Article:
The awards honor companies, organizations and individuals who share The Maritime Aquarium’s concern for the natural world and environmental education.

The Rohn Family

Rob Rohn, a founding principal with Sustainable Growth Advisers, is current chairman of The Maritime Aquarium’s Board of Trustees. He’s been a board member since 2006.  Kit Rohn has worked for Inform, an environmental research organization, and the National Audubon Society, which was chaired nationally for 15 years by her late father, Donal O’Brian. She also is a founding member of Conservation International.

Kit and Rob Rohn chaired the Aquarium’s 2013 “Cirque de la Mer.”  Their children have been active at The Maritime Aquarium as well. Daughter Katie served an Aquarium internship, and son Nick has been a volunteer.

“As Board chairman, Rob guides the Aquarium with intellect, patience and commitment,” Davis said. “He and Kit always bring a warm graceful presence and passion to their involvement. They inspire us, and we are grateful for all they have done for The Maritime Aquarium.”

The Herde Family

The Herdes, formerly of New Canaan, now live in Massachusetts. Michael Herde, head of compliance for Fidelity Investments, is a former member of The Maritime Aquarium’s Board of Trustees.  Nancy Jumper Herde was a member of the Junior League of Stamford-Norwalk (one of the original founding organizations of The Maritime Aquarium).

In 2010, the Herdes sponsored an element of The Maritime Aquarium’s new exhibit, “Go Fish! Long Island Sound & Beyond.”  The exhibit’s Jumper Herde Café is a mock café that demonstrates how we – as seafood consumers – can make good choices in markets and restaurants to help support healthy fish populations and smart fishing methods.

One of Michael and Nancy’s four children, Hannah, while in high school, volunteered and interned at the Aquarium and served as co-chair of The Maritime Youth Advisors.

“We miss all of the Herdes, for their devotion to the Fairfield County community, for their influence on the Aquarium’s story and for simply being a collection of tremendous individuals all together in one admirable family,” Davis said.

Shipman & Goodwin, LLP

Senior Partner Mike Widland, his partner, Robin Frederick, and others at Shipman & Goodwin have donated countless pro bono hours to The Maritime Aquarium over the years. Widland is a longtime member of the Aquarium’s Board of Trustees, and has served as its chairman, vice chairman and – currently – its secretary.

Davis said Widland has been involved in virtually every major governance decision made during much of The Maritime Aquarium’s history.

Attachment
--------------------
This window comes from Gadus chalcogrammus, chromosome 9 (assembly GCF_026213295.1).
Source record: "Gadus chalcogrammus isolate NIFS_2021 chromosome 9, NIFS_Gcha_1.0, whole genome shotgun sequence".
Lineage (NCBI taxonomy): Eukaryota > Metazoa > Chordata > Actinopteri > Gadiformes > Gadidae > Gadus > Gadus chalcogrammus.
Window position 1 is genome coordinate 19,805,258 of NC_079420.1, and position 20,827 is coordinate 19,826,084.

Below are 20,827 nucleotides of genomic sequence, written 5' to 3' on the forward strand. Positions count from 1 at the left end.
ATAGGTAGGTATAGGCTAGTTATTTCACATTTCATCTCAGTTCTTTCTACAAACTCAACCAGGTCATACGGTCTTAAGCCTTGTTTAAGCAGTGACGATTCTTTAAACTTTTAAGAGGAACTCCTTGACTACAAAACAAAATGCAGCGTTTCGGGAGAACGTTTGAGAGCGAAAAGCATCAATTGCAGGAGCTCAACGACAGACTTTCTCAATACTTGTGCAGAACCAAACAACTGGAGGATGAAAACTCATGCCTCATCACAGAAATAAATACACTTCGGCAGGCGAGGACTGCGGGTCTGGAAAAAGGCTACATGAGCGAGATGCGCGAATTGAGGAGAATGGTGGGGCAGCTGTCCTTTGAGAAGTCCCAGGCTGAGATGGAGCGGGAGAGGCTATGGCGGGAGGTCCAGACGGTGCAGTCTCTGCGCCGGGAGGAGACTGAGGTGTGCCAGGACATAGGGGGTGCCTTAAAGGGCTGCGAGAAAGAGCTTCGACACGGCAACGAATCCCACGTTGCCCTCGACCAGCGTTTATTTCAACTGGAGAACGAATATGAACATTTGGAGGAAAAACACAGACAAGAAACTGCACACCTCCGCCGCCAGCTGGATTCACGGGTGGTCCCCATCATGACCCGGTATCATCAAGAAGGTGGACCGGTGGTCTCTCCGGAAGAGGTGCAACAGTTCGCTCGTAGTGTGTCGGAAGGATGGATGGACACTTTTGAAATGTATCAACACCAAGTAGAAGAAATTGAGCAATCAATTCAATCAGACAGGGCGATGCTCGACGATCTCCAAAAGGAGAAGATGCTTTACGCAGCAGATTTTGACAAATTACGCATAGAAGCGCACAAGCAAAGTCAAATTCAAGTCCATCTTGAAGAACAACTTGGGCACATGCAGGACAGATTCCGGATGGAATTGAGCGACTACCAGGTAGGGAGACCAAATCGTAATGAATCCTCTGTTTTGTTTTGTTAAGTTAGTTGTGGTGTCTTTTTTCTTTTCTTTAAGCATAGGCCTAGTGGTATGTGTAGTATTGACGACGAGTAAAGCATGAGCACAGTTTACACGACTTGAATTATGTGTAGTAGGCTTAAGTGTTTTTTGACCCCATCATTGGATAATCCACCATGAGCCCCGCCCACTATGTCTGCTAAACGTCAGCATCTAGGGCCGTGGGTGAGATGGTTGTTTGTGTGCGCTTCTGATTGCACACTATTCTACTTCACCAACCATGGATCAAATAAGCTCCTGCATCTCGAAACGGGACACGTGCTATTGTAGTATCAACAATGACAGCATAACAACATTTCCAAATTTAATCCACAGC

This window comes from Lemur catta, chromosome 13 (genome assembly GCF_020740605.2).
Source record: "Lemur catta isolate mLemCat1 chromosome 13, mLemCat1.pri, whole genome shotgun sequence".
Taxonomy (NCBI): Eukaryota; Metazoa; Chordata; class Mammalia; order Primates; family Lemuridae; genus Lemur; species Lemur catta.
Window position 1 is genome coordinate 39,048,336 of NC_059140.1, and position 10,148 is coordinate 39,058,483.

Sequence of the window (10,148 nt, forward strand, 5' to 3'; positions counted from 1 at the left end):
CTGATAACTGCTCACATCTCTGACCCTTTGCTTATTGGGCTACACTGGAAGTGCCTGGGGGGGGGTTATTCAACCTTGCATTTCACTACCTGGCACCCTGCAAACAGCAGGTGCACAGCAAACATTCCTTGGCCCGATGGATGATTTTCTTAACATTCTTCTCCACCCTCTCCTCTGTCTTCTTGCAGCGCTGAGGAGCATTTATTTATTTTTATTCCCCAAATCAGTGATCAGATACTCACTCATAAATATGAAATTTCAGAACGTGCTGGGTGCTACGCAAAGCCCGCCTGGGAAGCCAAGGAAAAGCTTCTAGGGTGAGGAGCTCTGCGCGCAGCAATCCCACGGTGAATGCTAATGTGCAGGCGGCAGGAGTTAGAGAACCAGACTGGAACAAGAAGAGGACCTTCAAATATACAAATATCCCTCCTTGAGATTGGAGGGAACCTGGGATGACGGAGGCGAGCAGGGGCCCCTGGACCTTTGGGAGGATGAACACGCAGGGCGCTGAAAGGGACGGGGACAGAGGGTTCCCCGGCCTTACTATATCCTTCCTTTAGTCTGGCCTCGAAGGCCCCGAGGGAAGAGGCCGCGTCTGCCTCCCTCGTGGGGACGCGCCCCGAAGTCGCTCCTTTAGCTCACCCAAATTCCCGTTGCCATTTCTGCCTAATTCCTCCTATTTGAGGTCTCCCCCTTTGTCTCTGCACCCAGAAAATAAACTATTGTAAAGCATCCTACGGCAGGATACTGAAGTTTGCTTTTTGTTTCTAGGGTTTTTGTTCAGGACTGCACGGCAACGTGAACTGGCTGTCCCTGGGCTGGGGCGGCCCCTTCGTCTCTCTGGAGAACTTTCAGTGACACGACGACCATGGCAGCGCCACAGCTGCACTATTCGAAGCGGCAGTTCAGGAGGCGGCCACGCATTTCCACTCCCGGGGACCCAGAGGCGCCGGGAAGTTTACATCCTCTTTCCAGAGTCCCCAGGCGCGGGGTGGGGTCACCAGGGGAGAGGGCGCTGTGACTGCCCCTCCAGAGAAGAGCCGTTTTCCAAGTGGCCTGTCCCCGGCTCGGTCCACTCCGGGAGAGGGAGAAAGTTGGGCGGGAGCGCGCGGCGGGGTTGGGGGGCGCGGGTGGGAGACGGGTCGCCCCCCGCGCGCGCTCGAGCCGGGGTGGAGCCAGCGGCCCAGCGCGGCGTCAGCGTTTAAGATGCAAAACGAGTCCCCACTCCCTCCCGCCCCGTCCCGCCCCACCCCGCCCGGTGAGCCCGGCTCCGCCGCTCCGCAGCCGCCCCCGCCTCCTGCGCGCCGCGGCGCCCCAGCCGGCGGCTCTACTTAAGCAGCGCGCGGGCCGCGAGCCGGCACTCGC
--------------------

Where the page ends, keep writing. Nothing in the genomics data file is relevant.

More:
“Mike has guided the Aquarium with wisdom over the years,” Davis said. “His connections, insights and expertise have been vital to us here in Norwalk and Hartford.”

Watch this space for more photos from this successful evening!

 

 

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We won’t be changing our name to the Shed Aquarium any time soon.  (There would be too much confusion with the venerable Shedd Aquarium in Chicago.)

But there’s sure a lot more shedding going on here at The Maritime Aquarium these days.

That’s because our reptile population increased with last month’s opening of “Dragons! Real or Myth?”  The exhibit features nine species – seven of them terrestrial lizards – that all have the word dragon in their names.

Some of the dragons in “Dragons!” are young, most notably the year-old rare black dragon that currently is about 2 feet long but will grow to reach 5 to 6 feet.

As part of their process of growing, lizards shed their skin. How often a lizard sheds depends on factors like its age, growth rate, time of year and environmental conditions.  Younger lizards grow faster, so they shed more often than older lizards.

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Shedding skin, loose in patches, visible on the back of a frilled dragon in "Dragons! Real or Myth?"

Our animal husbandry staff knows to watch for signs that a lizard will shed soon. These can include a dulling in color of the animal’s skin, decreased appetite and the animal being a little more irritable.

Most lizards shed their skin in patches – unlike snakes, whose skin usually comes off in one big long cool piece.  The shedding process can take a week or more.

So don’t be alarmed if you visit “Dragons! Real or Myth?” and see an animal that looks a little … well, flakey or peel-y. It’s just growing!

Oh and while we’re talking about shedding skin to grow, remember that arthropods – the phylum of animals that includes crabs, lobsters, horseshoe crabs, shrimp, spiders and insects – shed, or molt, their exoskeletons to grow. Similar concept. Different process.

Do you shed?